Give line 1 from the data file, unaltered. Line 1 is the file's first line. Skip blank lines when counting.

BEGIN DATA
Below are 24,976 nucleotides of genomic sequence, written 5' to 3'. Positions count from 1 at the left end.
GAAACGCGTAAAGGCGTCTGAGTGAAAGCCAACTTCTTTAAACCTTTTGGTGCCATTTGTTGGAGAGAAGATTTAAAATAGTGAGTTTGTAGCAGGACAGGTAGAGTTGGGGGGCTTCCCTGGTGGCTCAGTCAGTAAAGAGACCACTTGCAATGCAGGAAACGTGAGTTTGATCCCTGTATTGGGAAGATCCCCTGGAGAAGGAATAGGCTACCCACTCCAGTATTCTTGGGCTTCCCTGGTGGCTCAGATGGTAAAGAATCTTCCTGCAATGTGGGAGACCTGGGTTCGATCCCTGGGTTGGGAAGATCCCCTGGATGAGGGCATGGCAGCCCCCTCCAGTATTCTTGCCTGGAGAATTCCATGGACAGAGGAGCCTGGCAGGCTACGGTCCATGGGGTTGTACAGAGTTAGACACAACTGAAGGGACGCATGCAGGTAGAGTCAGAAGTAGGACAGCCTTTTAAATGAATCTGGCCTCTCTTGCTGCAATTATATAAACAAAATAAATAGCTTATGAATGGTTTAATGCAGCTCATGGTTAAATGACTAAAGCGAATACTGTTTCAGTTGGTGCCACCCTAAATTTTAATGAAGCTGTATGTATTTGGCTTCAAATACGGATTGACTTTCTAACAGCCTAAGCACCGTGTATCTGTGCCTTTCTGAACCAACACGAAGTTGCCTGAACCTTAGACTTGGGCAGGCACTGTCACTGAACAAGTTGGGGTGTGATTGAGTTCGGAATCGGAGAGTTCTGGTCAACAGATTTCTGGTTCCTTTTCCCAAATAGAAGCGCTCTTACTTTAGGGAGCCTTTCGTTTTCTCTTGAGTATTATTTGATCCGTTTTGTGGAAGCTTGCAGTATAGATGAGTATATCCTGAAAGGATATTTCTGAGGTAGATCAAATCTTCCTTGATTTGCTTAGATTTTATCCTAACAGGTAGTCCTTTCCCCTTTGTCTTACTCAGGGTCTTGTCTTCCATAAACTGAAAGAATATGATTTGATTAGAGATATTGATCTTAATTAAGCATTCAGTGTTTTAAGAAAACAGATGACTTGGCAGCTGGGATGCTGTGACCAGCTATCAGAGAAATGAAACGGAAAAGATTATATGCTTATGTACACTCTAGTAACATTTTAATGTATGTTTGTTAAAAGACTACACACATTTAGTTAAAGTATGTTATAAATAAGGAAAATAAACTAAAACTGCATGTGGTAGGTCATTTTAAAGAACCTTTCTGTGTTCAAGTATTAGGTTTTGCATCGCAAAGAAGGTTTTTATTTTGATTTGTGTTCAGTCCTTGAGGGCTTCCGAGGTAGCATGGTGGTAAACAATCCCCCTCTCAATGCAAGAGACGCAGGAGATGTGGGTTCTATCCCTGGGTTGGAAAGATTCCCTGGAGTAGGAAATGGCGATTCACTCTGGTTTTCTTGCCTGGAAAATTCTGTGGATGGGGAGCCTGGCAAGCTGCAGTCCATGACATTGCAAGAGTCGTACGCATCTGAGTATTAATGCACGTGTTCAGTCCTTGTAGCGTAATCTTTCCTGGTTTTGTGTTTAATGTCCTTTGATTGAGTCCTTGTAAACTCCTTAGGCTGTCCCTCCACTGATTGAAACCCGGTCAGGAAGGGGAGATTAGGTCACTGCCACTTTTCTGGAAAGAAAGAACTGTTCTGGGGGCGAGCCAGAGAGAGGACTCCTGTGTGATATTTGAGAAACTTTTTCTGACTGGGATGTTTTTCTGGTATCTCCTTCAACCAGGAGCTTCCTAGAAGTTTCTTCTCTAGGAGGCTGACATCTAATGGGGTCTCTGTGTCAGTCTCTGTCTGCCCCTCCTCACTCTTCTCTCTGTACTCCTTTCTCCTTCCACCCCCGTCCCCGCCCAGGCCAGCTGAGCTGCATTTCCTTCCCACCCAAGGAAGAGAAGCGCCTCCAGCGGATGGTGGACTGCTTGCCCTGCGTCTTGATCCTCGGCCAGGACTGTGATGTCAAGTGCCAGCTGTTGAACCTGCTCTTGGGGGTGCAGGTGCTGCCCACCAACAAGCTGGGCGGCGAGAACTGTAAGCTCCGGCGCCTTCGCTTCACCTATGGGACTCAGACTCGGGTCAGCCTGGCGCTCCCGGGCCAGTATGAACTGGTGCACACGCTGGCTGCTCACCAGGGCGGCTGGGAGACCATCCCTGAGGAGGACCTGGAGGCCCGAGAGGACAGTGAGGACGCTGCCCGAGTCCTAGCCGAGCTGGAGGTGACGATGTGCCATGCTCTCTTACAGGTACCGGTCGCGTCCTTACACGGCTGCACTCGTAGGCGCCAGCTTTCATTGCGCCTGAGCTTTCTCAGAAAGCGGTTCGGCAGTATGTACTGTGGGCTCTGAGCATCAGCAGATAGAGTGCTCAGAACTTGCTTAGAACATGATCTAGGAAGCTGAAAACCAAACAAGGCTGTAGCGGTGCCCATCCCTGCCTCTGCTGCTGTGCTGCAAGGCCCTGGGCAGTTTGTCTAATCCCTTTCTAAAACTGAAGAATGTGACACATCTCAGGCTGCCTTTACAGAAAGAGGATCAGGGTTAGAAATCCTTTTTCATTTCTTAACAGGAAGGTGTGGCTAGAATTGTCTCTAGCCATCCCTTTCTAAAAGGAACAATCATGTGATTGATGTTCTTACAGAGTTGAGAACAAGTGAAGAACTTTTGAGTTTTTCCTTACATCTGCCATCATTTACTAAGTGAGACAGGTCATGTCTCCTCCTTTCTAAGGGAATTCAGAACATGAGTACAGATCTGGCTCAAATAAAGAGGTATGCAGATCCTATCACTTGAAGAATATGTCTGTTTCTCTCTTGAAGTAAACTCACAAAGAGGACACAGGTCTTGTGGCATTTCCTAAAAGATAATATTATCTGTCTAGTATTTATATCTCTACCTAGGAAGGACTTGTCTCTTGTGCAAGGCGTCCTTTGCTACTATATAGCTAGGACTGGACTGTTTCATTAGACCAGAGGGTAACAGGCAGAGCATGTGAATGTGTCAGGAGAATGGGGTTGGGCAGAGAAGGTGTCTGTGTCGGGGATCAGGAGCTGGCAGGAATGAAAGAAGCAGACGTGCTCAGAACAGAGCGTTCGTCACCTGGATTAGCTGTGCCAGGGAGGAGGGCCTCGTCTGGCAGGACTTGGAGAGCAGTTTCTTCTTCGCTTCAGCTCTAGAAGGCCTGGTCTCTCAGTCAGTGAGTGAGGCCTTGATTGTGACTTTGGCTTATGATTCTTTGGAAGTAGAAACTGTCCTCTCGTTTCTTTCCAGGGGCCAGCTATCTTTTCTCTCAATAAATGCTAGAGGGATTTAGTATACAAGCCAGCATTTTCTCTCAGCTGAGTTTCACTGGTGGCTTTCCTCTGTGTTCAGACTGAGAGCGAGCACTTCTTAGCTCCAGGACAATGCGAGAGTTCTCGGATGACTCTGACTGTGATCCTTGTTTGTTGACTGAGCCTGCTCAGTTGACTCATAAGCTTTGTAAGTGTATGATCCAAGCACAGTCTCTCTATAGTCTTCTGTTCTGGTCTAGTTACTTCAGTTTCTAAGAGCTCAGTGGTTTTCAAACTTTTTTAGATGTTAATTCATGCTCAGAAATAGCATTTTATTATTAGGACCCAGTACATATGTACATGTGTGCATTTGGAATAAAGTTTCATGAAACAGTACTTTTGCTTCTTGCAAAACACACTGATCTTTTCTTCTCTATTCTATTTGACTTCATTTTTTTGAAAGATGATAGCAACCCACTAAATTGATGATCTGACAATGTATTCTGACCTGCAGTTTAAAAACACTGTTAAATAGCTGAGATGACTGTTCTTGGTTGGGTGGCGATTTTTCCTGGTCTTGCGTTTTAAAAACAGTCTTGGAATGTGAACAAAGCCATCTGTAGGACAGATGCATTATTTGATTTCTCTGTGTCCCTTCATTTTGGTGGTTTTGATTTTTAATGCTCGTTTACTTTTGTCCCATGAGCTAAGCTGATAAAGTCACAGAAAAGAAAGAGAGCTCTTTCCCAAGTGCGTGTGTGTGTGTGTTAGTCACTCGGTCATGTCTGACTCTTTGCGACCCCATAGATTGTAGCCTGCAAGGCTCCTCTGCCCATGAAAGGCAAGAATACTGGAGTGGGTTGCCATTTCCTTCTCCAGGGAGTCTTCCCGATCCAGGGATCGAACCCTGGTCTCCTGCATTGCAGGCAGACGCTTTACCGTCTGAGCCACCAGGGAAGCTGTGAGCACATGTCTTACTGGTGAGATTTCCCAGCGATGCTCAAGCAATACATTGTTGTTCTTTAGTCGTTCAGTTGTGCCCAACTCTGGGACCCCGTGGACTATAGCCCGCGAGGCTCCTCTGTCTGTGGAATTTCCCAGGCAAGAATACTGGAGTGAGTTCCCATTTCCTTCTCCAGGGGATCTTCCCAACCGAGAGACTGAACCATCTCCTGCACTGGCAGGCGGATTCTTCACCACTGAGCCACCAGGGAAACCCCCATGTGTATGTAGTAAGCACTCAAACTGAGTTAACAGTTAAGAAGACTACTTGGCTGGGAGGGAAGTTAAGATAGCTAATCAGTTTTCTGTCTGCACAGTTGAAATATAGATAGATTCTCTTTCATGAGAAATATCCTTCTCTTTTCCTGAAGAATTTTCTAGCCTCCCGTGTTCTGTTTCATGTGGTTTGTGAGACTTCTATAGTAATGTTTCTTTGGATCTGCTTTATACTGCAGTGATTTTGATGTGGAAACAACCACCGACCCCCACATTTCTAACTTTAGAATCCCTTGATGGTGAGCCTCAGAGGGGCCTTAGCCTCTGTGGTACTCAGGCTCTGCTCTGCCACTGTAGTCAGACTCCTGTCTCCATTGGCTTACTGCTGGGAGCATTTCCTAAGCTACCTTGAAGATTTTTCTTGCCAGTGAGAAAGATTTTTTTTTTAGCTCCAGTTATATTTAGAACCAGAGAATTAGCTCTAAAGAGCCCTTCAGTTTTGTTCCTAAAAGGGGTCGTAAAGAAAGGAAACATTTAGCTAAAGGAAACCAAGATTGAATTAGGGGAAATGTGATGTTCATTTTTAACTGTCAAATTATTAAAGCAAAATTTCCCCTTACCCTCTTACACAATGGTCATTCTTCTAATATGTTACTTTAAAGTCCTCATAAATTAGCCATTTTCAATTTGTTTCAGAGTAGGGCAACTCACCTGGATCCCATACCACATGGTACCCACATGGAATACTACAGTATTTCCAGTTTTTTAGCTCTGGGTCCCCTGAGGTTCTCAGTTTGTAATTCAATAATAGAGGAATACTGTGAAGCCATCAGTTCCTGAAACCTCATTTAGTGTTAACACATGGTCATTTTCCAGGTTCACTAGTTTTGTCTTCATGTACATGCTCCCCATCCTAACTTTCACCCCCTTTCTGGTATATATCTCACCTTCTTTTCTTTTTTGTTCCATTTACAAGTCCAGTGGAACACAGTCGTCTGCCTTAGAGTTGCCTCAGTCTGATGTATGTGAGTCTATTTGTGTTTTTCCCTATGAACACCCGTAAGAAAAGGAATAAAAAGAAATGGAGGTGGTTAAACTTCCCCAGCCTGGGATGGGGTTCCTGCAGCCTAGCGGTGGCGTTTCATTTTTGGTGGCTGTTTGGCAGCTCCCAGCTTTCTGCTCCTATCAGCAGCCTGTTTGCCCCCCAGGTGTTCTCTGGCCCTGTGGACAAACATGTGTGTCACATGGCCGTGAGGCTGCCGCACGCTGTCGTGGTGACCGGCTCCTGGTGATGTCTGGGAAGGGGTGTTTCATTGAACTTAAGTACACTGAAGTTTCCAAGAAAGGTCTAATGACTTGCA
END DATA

Below are 24,976 nucleotides of genomic sequence, written 5' to 3'. Positions count from 1 at the left end.